Meet Edward Rochester

"[S]ince happiness is irrevocably denied me, I have a right to get pleasure out of life: and I will get it, cost what it may."

This declaration in Chapter XIV of Jane Eyre shows what has motivated Edward Fairfax Rochester through much of his life. Married off by his family to a woman who has become a nearly unbearable burden, the master of Thornfield Hall has roamed the continent, seeking what she could not provide him.

It is this temperamental sinner who brusquely welcomes Jane to Thornfield ... and who feels, in her presence, a sudden chance at redemption.



Mr. Rochester makes a strong physical impression, as reported by Jane at their first meeting [Chapter XII]:

"I traced the general points of middle height and considerable breadth of chest. He had a dark face, with stern features and a heavy brow; his eyes and gathered eyebrows looked ireful and thwarted just now; he was past youth, but had not reached middle-age; perhaps he might be thirty-five."

While most acquaintances may never get beyond his dark sternness, Jane comes to know him well enough to sense more within him [Chapter XIV]:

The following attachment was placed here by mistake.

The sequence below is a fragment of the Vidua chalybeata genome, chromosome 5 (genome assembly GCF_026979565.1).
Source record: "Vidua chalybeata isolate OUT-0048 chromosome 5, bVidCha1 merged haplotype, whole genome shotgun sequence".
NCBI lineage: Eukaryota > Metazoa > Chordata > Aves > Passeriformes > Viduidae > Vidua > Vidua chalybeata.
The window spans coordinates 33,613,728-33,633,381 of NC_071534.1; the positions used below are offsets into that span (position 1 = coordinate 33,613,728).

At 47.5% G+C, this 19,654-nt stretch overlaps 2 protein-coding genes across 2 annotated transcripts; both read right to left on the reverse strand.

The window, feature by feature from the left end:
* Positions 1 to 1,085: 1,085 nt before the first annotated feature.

[H]e had great, dark eyes, and very fine eyes, too — not without a certain change in their depths sometimes, which, if it was not softness, reminded you, at least, of that feeling.



As an heir and master of Thornfield Hall, Rochester is accustomed to using money to get his way. Jane notices, though, that he treats her better than a simple employee [Chapter XIV]:

[Rochester] "What! you are my paid subordinate, are you? Oh yes, I had forgotten the salary! Well then, on that mercenary ground, will you agree to let me hector a little?"

[Jane] "No, sir, not on that ground; but, on the ground that you did forget it, and that you care whether or not a dependent is comfortable in his dependency, I agree heartily."

However, when Jane, in the same passage, opines that "[N]othing free-born would submit to [insolence], even for a salary," Rochester scolds her from his viewpoint as a man of the world:

"Humbug! Most things free-born will submit to anything for a salary; therefore, keep to yourself, and don't venture on generalities of which you are intensely ignorant."

In like manner, Rochester does not mince words when describing people who have opposed or ill-treated him, such as the lover of his French paramour Celine [Chapter XV]:

"[A] brainless and vicious youth whom I had sometimes met in society, and had never thought of hating because I despised him so absolutely."

To her credit, Jane doesn't overlook his mean streak, though she acknowledges it has a likely cause [Chapter XV]: